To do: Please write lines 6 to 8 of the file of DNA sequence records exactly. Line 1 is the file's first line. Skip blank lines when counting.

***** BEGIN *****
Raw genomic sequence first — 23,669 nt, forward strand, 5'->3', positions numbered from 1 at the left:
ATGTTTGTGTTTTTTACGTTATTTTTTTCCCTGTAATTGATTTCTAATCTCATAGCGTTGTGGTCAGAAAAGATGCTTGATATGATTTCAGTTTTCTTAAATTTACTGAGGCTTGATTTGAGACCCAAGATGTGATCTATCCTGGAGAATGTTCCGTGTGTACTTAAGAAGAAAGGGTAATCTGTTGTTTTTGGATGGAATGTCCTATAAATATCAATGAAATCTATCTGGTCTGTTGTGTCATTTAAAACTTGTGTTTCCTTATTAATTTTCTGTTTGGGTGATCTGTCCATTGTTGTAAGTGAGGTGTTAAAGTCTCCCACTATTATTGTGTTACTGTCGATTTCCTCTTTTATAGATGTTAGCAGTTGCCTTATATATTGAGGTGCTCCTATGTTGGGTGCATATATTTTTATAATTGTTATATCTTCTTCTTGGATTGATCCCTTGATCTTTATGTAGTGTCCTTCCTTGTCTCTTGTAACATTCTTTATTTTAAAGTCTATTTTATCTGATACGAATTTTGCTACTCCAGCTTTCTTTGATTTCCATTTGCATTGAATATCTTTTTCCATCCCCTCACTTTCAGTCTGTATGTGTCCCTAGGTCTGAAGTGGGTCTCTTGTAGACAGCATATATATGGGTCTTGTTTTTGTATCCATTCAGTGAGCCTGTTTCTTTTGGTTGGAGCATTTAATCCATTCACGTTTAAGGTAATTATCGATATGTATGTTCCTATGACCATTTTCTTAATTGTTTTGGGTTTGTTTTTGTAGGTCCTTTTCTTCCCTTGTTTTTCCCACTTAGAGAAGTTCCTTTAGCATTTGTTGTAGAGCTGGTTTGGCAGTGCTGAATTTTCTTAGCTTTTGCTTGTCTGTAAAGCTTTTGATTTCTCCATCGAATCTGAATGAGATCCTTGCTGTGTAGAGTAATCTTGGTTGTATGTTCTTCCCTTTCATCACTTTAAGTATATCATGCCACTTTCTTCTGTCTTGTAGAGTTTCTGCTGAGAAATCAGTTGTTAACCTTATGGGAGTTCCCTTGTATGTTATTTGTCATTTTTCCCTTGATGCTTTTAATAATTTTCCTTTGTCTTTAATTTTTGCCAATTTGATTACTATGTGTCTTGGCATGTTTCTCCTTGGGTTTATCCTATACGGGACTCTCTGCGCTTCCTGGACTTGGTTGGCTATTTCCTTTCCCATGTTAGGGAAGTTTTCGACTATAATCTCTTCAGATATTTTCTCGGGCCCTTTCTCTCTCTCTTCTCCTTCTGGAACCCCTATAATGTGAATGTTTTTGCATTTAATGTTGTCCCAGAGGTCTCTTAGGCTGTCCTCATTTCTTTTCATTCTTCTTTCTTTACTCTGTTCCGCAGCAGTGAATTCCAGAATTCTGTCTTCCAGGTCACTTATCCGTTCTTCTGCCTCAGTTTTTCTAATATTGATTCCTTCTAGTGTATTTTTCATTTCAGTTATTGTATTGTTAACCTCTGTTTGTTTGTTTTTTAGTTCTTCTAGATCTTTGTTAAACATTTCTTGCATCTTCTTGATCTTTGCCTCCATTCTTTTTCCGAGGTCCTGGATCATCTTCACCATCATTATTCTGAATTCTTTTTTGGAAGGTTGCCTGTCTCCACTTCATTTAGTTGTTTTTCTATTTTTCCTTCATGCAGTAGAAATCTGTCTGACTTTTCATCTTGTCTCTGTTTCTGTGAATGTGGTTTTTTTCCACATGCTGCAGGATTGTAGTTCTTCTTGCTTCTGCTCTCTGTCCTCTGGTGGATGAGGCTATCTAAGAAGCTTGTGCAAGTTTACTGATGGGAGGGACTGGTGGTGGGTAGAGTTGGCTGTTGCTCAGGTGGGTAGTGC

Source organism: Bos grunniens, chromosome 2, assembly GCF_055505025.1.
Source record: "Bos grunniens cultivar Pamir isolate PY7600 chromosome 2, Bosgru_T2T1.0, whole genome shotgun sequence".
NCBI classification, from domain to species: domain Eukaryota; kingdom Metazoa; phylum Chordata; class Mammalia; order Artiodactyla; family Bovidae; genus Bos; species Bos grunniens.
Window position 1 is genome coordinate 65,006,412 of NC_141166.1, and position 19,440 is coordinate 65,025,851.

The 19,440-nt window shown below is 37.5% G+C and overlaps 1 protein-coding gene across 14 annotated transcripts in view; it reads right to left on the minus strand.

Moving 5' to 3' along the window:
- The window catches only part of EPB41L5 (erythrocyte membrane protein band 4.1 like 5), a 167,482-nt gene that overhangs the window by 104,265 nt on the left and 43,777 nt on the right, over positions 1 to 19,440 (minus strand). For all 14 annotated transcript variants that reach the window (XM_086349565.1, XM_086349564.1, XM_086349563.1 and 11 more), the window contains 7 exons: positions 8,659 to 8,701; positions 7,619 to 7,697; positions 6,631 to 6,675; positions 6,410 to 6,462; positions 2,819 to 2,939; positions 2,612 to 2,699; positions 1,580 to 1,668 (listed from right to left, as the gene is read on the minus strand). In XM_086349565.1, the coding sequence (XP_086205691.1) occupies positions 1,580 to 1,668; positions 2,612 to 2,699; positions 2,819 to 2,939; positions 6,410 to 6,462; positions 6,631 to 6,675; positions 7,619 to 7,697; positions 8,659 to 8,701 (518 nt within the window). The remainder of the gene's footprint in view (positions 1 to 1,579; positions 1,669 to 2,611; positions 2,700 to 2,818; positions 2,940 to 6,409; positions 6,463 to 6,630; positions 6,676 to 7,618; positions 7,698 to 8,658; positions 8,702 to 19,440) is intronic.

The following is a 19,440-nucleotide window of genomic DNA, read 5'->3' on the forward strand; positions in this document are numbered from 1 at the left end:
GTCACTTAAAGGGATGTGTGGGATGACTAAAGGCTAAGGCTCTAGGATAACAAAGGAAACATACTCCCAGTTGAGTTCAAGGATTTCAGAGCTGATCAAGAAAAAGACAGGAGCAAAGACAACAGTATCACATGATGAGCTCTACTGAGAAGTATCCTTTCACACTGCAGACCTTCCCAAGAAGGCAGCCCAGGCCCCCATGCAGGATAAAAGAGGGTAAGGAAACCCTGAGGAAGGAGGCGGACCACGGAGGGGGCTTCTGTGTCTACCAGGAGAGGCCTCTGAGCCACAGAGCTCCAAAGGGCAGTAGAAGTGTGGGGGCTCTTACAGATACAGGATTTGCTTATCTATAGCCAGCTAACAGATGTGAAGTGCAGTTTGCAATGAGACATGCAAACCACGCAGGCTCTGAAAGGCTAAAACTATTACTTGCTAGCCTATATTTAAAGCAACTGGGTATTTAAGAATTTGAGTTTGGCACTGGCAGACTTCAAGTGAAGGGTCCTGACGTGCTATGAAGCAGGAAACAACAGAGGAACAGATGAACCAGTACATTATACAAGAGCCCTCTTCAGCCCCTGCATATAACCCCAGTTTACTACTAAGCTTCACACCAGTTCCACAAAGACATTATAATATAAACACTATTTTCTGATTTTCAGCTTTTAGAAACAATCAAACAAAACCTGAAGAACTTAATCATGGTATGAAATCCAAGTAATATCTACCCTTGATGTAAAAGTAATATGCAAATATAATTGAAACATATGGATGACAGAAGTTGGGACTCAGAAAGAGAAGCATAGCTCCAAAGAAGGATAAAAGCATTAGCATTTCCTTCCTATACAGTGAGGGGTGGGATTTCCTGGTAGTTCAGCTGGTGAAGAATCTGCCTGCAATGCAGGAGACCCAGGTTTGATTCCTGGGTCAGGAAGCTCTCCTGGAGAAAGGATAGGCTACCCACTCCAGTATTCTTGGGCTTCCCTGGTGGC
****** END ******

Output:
Window position 1 is genome coordinate 65,006,412 of NC_141166.1, and position 19,440 is coordinate 65,025,851.

The 19,440-nt window shown below is 37.5% G+C and overlaps 1 protein-coding gene across 14 annotated transcripts in view; it reads right to left on the minus strand.

Moving 5' to 3' along the window: